Is stinging nettle edible? ›

So this month we'll feature a side dish, a green that is at its prime in early spring – the stinging nettle. Nettles are more than edible, they're delicious. As you can guess, they must be cooked, but it doesn't take much to neutralize the stinging.

What not to take with stinging nettle? ›

Antiplatelet and anticoagulant drugs (blood-thinners) -- Stinging nettle may affect the blood's ability to clot, and could interfere with any blood-thinning drugs you are taking, including: Warfarin (Coumadin) Clopidogrel (Plavix)

How do you eat nettles safely? ›

Nettles need to be thoroughly cleaned and de-stung before eating. To do this, the easiest method is blanching them in boiling water and rinsing them afterward, squeezing out the water before sautéing them or adding them into soups or stews.

What is the spiritual meaning of nettles? ›

Nettle leaf has traditionally represented protection and the importance of creating boundaries. We find it's so easy to say “yes, yes, yes” during this transitional time of year, but love that nettle leaf reminds us to find beauty and introspection even as life begins to move a little faster.

What is the best way to prepare nettle? ›

At this point, it's best to think of stinging nettles in a similar fashion to spinach in terms of cooking the leaves. Quickly blanching them in a pot of boiling water will deaden the sting. But leave them for too long and - like spinach - the leaves will wilt too far, and start to lose flavour, texture and goodness.

Who should not drink nettle tea? ›

Avoid if you're pregnant or breastfeeding because there isn't enough information on its safety. Use with caution if you're elderly because of the potential of causing low blood pressure. And use stinging nettle with caution if you have diabetes because of the potential that it may lower or raise blood sugar levels.

How do you make nettle tincture? ›

Put the nettle leaf and alcohol in pint jar, stir and cover with the lid. Label the jar with contents. Place the jar in a cool, dark place, and shake it daily. After 2-3 weeks, strain into bowl and use wooden spoon to press down on herbs left in strainer to get all the goodness.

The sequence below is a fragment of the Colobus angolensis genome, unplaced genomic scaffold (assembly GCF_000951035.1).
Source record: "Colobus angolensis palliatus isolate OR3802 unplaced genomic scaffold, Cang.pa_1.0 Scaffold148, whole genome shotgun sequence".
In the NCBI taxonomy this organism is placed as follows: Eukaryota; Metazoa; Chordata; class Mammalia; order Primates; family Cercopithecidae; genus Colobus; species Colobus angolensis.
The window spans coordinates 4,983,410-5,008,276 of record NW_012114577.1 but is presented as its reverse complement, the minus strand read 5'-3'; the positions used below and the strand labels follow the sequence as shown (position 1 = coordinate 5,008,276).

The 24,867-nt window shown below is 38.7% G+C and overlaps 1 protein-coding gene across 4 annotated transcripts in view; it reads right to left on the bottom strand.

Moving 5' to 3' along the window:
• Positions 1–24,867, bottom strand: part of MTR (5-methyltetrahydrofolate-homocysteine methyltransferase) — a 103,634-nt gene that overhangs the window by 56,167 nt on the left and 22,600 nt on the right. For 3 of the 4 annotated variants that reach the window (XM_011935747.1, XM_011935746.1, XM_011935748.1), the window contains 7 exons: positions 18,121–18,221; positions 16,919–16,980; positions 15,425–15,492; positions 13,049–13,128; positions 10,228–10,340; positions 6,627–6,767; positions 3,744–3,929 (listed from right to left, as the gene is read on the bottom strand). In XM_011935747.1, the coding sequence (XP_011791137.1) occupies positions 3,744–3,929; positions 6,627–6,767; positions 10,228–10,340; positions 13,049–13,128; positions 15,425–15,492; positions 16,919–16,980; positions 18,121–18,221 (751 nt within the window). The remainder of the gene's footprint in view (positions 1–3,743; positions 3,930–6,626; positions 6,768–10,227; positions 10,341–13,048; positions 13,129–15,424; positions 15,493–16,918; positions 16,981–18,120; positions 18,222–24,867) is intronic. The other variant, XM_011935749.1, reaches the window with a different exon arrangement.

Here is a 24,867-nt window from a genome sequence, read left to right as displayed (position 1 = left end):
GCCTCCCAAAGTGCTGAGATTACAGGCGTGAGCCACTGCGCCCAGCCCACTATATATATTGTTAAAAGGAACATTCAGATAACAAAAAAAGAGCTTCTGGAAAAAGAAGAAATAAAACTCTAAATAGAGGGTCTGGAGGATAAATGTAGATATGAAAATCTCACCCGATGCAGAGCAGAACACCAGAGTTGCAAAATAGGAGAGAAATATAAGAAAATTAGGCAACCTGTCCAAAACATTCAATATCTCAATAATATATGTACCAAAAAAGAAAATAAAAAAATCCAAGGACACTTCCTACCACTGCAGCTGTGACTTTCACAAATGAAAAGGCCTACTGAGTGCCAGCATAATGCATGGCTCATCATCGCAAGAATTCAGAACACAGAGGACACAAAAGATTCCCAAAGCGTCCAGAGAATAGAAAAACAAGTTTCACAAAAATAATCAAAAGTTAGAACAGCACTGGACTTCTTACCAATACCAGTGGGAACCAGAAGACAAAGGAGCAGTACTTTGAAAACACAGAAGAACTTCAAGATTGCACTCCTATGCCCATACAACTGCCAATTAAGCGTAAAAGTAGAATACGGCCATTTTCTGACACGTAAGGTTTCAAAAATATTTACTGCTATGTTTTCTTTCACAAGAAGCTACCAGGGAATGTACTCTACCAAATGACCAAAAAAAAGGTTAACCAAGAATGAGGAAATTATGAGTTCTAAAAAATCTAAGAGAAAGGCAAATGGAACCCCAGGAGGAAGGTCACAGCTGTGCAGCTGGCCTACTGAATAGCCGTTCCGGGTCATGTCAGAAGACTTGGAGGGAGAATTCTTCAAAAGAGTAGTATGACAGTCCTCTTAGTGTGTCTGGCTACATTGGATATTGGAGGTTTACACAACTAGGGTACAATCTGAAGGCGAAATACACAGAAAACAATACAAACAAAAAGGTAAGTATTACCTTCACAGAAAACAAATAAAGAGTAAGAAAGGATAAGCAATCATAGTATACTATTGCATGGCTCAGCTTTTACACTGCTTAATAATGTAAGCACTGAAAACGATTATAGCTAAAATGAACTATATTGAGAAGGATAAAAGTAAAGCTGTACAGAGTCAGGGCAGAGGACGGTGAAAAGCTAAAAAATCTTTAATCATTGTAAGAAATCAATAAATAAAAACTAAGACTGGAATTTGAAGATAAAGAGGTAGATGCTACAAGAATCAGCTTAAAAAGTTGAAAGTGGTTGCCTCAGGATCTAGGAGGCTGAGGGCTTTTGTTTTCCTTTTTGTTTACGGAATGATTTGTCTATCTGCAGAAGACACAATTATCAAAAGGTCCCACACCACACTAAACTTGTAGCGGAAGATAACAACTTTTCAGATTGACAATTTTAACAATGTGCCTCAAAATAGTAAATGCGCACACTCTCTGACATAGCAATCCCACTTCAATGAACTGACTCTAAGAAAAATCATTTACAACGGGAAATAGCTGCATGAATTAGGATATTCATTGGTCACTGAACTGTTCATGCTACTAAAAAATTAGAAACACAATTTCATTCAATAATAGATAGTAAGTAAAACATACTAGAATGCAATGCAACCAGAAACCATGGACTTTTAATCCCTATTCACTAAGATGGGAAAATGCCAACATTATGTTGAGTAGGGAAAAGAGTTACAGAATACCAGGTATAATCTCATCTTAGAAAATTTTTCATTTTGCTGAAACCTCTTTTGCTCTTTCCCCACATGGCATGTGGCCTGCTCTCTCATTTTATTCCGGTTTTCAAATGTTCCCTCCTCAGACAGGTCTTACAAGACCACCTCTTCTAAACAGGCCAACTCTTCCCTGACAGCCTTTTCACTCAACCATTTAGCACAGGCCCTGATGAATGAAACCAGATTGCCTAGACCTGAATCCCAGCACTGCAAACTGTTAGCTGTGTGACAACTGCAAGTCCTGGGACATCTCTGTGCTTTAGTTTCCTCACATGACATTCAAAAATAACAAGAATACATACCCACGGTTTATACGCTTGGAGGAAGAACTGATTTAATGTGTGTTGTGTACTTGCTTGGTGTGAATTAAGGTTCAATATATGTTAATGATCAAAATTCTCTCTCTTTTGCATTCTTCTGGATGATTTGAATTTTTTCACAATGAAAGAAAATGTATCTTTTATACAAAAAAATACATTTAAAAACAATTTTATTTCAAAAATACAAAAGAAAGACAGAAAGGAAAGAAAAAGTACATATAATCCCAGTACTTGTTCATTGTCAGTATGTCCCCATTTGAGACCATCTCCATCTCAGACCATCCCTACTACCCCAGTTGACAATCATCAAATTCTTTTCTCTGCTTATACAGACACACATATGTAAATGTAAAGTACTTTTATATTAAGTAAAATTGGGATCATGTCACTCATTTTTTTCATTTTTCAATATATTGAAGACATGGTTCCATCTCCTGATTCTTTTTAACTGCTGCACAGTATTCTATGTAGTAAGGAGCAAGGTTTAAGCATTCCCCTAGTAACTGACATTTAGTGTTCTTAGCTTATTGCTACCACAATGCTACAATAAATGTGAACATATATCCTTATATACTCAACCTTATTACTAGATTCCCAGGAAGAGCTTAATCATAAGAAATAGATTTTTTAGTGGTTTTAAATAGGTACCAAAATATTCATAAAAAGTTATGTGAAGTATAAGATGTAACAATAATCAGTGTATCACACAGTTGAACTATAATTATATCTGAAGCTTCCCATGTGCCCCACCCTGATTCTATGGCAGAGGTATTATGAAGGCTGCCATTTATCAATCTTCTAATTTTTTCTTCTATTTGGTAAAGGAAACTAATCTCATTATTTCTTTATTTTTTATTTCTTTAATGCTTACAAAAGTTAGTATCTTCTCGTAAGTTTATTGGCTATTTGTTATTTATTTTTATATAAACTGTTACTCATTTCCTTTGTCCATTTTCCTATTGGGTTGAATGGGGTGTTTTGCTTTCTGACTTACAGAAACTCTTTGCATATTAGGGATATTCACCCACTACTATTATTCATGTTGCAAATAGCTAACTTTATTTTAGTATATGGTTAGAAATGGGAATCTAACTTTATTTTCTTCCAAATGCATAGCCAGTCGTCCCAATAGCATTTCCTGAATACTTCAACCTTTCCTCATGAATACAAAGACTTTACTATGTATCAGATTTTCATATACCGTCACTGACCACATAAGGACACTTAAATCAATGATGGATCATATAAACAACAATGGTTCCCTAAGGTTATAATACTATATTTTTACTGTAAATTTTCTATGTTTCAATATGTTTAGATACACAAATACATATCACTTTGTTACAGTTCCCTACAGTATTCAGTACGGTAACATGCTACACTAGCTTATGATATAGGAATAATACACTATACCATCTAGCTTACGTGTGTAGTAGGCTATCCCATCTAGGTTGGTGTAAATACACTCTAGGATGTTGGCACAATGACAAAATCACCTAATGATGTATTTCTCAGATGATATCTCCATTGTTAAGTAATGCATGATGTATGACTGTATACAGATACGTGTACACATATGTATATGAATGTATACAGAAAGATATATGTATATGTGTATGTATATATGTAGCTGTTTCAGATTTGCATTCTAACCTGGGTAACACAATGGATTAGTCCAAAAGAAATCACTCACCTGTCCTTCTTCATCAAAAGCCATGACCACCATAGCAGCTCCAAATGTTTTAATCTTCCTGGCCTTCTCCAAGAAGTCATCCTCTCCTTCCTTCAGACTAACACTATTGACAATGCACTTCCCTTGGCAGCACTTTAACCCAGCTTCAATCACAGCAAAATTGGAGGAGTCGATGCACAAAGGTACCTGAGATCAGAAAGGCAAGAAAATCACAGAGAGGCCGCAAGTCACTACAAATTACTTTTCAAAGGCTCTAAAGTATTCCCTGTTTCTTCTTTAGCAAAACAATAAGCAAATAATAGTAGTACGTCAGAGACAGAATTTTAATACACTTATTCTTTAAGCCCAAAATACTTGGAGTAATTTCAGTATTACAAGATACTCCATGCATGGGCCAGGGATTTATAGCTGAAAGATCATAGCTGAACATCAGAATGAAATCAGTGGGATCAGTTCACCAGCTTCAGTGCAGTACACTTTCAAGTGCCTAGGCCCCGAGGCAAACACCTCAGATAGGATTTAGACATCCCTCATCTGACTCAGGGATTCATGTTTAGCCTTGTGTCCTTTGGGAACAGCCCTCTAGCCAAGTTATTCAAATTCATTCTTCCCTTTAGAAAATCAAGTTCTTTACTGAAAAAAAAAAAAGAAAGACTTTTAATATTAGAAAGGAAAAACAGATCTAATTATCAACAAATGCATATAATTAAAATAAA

When should you not eat stinging nettles? ›

It is not wise to eat nettles when flowering between June and October as they have a laxative effect and the plant will then contain cystolith crystals that can upset the urinary tract. The fresh growth from nettles that grow after being cut back is fine though.

Can I eat nettles everyday? ›

Any food should be eaten following the "All Things In Moderation" motto. Nettles are a good food, but if you are eating them more than two times a week in quantity, you might be heading towards trouble. Nettles are a Medicinal Herb, as such they have properties that when overdone can create issues with health.

Is stinging nettle a superfood? ›

Stinging nettle is a plant that can sting and cause welts, but when the sting is removed a traditional “superfood” emerges. Native Indigenous peoples have gathered stinging nettles since time immemorial. They can be used medicinally, ceremonially, made into fabric, nets, rope, and are a highly nutritious food source.

Are nettles more nutritious than spinach? ›

Though spinach is usually considered a good source of iron, nettle contains four times more iron than spinach. Vitamins: Nettle also contains 3–4 times more vitamin C than spinach (nettle: 175–200 mg/100 g, spinach: 45 mg/100 g). It also contains quite a lot of vitamins A, E and B.